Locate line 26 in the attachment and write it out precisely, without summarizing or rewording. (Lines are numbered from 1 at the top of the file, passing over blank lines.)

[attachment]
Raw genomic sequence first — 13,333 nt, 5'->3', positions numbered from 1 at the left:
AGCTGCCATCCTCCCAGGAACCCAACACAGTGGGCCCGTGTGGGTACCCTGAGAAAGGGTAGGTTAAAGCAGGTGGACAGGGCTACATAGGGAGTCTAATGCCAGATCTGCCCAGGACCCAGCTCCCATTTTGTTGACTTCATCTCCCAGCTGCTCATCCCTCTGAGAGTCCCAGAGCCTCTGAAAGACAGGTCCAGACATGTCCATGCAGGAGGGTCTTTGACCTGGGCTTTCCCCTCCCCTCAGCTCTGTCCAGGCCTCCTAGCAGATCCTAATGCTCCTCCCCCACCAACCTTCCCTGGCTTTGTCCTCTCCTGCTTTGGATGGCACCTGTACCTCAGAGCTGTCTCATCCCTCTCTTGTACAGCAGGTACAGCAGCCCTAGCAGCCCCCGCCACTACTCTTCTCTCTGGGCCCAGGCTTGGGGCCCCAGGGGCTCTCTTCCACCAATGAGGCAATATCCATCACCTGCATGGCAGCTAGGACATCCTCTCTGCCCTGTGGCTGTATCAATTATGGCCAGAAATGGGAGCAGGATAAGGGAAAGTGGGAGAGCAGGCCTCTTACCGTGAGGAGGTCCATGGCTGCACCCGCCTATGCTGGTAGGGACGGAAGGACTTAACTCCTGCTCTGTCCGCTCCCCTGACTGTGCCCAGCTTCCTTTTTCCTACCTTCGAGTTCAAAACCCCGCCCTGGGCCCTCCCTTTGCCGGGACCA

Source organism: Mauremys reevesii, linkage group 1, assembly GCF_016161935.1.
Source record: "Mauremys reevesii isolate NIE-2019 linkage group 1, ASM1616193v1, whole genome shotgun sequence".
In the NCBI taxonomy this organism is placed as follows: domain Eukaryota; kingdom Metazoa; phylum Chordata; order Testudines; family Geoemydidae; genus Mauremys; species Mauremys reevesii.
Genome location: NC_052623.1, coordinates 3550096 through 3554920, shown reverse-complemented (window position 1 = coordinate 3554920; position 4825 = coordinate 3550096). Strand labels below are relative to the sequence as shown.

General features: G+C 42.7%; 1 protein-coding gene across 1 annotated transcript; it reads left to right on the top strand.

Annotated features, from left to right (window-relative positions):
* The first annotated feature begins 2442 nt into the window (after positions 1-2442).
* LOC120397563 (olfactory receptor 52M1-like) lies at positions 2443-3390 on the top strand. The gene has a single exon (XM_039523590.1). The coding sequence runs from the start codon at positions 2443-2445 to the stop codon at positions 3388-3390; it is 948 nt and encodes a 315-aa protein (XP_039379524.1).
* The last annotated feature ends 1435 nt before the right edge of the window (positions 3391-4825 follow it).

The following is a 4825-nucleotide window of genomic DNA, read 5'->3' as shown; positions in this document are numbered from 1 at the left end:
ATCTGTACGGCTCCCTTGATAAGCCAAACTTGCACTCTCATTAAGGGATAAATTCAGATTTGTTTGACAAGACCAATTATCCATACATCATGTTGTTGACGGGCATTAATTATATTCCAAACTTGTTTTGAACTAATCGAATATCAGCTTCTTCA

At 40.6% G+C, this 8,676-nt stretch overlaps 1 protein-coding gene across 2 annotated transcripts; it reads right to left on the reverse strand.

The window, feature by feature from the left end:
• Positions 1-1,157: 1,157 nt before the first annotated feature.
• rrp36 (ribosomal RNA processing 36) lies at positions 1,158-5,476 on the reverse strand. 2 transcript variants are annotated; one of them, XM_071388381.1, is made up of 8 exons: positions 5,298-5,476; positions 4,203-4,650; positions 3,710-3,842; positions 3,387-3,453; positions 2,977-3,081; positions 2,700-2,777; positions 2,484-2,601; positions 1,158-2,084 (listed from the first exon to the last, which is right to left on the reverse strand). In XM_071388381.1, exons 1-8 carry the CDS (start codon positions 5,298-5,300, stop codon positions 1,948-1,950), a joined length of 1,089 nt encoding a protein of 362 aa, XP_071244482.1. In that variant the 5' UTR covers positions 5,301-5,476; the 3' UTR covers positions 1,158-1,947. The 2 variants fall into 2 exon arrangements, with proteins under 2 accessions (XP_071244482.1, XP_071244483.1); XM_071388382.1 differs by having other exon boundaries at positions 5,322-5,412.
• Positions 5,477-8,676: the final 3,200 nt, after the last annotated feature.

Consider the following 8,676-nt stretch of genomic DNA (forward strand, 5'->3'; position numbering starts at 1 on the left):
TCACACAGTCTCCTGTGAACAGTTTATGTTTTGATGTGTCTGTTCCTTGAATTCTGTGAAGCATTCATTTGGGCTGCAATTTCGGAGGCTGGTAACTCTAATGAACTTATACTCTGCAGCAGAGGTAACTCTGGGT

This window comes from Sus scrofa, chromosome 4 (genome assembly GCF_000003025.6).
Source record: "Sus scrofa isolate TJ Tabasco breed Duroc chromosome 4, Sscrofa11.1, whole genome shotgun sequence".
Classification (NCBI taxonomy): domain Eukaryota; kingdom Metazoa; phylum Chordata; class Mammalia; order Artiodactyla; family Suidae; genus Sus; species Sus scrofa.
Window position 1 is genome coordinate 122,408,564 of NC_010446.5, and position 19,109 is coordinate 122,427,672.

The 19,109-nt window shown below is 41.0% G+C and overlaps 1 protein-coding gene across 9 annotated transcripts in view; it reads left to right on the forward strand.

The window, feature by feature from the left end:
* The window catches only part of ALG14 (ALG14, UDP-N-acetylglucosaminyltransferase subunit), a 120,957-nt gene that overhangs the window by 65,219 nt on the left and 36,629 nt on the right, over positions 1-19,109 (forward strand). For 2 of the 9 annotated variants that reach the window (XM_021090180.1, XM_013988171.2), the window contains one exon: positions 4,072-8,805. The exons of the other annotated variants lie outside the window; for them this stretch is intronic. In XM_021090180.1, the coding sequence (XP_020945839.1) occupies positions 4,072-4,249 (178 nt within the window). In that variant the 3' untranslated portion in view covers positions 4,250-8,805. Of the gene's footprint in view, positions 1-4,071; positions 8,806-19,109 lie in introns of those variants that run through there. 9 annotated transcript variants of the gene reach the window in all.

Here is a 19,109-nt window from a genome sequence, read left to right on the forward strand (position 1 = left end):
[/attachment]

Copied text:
The window, feature by feature from the left end: